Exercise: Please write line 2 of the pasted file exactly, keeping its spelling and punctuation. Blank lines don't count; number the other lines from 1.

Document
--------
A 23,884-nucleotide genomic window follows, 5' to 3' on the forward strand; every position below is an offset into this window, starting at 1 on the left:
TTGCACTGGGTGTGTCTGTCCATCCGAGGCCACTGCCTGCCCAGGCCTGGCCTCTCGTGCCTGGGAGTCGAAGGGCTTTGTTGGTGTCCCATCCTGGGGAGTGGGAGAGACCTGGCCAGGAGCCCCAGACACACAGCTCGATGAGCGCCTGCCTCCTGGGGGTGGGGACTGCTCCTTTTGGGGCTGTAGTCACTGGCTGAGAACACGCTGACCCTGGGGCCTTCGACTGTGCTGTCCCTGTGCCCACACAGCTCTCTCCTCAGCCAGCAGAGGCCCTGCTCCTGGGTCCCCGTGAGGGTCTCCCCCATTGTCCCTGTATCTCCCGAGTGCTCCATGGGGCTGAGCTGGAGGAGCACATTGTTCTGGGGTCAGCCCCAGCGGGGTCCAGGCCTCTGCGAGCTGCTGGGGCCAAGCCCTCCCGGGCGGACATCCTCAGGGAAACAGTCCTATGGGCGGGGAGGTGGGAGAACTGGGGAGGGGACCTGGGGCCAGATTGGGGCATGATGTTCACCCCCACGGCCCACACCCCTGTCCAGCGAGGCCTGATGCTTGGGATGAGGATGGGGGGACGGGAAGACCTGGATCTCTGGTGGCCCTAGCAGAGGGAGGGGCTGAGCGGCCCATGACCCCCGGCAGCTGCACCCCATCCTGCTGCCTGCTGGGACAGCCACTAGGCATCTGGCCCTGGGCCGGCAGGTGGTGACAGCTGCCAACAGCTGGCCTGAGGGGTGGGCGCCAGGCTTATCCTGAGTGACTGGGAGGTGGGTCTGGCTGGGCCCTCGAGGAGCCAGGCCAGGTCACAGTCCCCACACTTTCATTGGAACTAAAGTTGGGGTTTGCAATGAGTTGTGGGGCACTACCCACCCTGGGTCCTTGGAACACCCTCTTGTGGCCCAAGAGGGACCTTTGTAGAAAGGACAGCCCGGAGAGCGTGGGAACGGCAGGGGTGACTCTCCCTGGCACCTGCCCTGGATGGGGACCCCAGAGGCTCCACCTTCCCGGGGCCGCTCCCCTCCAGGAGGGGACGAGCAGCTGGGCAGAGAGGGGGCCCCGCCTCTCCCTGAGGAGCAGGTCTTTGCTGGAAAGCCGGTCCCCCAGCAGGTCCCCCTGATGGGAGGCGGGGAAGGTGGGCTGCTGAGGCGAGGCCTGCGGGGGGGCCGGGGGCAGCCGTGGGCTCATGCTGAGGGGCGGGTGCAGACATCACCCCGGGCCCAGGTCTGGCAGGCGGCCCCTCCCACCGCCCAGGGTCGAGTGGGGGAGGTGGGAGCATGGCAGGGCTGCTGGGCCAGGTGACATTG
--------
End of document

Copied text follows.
TTGCACTGGGTGTGTCTGTCCATCCGAGGCCACTGCCTGCCCAGGCCTGGCCTCTCGTGCCTGGGAGTCGAAGGGCTTTGTTGGTGTCCCATCCTGGGGAGTGGGAGAGACCTGGCCAGGAGCCCCAGACACACAGCTCGATGAGCGCCTGCCTCCTGGGGGTGGGGACTGCTCCTTTTGGGGCTGTAGTCACTGGCTGAGAACACGCTGACCCTGGGGCCTTCGACTGTGCTGTCCCTGTGCCCACACAGCTCTCTCCTCAGCCAGCAGAGGCCCTGCTCCTGGGTCCCCGTGAGGGTCTCCCCCATTGTCCCTGTATCTCCCGAGTGCTCCATGGGGCTGAGCTGGAGGAGCACATTGTTCTGGGGTCAGCCCCAGCGGGGTCCAGGCCTCTGCGAGCTGCTGGGGCCAAGCCCTCCCGGGCGGACATCCTCAGGGAAACAGTCCTATGGGCGGGGAGGTGGGAGAACTGGGGAGGGGACCTGGGGCCAGATTGGGGCATGATGTTCACCCCCACGGCCCACACCCCTGTCCAGCGAGGCCTGATGCTTGGGATGAGGATGGGGGGACGGGAAGACCTGGATCTCTGGTGGCCCTAGCAGAGGGAGGGGCTGAGCGGCCCATGACCCCCGGCAGCTGCACCCCATCCTGCTGCCTGCTGGGACAGCCACTAGGCATCTGGCCCTGGGCCGGCAGGTGGTGACAGCTGCCAACAGCTGGCCTGAGGGGTGGGCGCCAGGCTTATCCTGAGTGACTGGGAGGTGGGTCTGGCTGGGCCCTCGAGGAGCCAGGCCAGGTCACAGTCCCCACACTTTCATTGGAACTAAAGTTGGGGTTTGCAATGAGTTGTGGGGCACTACCCACCCTGGGTCCTTGGAACACCCTCTTGTGGCCCAAGAGGGACCTTTGTAGAAAGGACAGCCCGGAGAGCGTGGGAACGGCAGGGGTGACTCTCCCTGGCACCTGCCCTGGATGGGGACCCCAGAGGCTCCACCTTCCCGGGGCCGCTCCCCTCCAGGAGGGGACGAGCAGCTGGGCAGAGAGGGGGCCCCGCCTCTCCCTGAGGAGCAGGTCTTTGCTGGAAAGCCGGTCCCCCAGCAGGTCCCCCTGATGGGAGGCGGGGAAGGTGGGCTGCTGAGGCGAGGCCTGCGGGGGGGCCGGGGGCAGCCGTGGGCTCATGCTGAGGGGCGGGTGCAGACATCACCCCGGGCCCAGGTCTGGCAGGCGGCCCCTCCCACCGCCCAGGGTCGAGTGGGGGAGGTGGGAGCATGGCAGGGCTGCTGGGCCAGGTGACATTG